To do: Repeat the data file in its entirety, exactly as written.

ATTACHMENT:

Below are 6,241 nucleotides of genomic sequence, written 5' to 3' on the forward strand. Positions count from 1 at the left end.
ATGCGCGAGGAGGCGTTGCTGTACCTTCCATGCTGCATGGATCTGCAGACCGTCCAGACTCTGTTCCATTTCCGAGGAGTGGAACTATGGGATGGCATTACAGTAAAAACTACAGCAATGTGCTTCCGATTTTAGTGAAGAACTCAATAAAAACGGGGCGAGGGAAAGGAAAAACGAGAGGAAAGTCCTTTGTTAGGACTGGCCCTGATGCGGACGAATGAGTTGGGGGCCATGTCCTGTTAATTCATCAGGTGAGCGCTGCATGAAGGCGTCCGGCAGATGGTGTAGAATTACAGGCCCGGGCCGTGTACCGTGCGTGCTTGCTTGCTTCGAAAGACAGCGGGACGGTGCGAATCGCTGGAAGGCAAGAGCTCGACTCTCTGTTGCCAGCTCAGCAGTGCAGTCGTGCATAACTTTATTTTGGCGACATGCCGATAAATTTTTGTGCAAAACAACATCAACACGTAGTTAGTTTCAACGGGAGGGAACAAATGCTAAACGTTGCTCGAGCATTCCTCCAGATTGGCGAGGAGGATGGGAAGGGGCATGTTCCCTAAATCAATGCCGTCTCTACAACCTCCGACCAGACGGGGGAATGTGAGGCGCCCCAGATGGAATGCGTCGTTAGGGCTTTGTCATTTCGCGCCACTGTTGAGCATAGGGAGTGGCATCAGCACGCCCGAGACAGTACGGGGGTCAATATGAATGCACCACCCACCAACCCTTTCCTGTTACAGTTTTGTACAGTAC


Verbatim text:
Below are 6,241 nucleotides of genomic sequence, written 5' to 3' on the forward strand. Positions count from 1 at the left end.
ATGCGCGAGGAGGCGTTGCTGTACCTTCCATGCTGCATGGATCTGCAGACCGTCCAGACTCTGTTCCATTTCCGAGGAGTGGAACTATGGGATGGCATTACAGTAAAAACTACAGCAATGTGCTTCCGATTTTAGTGAAGAACTCAATAAAAACGGGGCGAGGGAAAGGAAAAACGAGAGGAAAGTCCTTTGTTAGGACTGGCCCTGATGCGGACGAATGAGTTGGGGGCCATGTCCTGTTAATTCATCAGGTGAGCGCTGCATGAAGGCGTCCGGCAGATGGTGTAGAATTACAGGCCCGGGCCGTGTACCGTGCGTGCTTGCTTGCTTCGAAAGACAGCGGGACGGTGCGAATCGCTGGAAGGCAAGAGCTCGACTCTCTGTTGCCAGCTCAGCAGTGCAGTCGTGCATAACTTTATTTTGGCGACATGCCGATAAATTTTTGTGCAAAACAACATCAACACGTAGTTAGTTTCAACGGGAGGGAACAAATGCTAAACGTTGCTCGAGCATTCCTCCAGATTGGCGAGGAGGATGGGAAGGGGCATGTTCCCTAAATCAATGCCGTCTCTACAACCTCCGACCAGACGGGGGAATGTGAGGCGCCCCAGATGGAATGCGTCGTTAGGGCTTTGTCATTTCGCGCCACTGTTGAGCATAGGGAGTGGCATCAGCACGCCCGAGACAGTACGGGGGTCAATATGAATGCACCACCCACCAACCCTTTCCTGTTACAGTTTTGTACAGTAC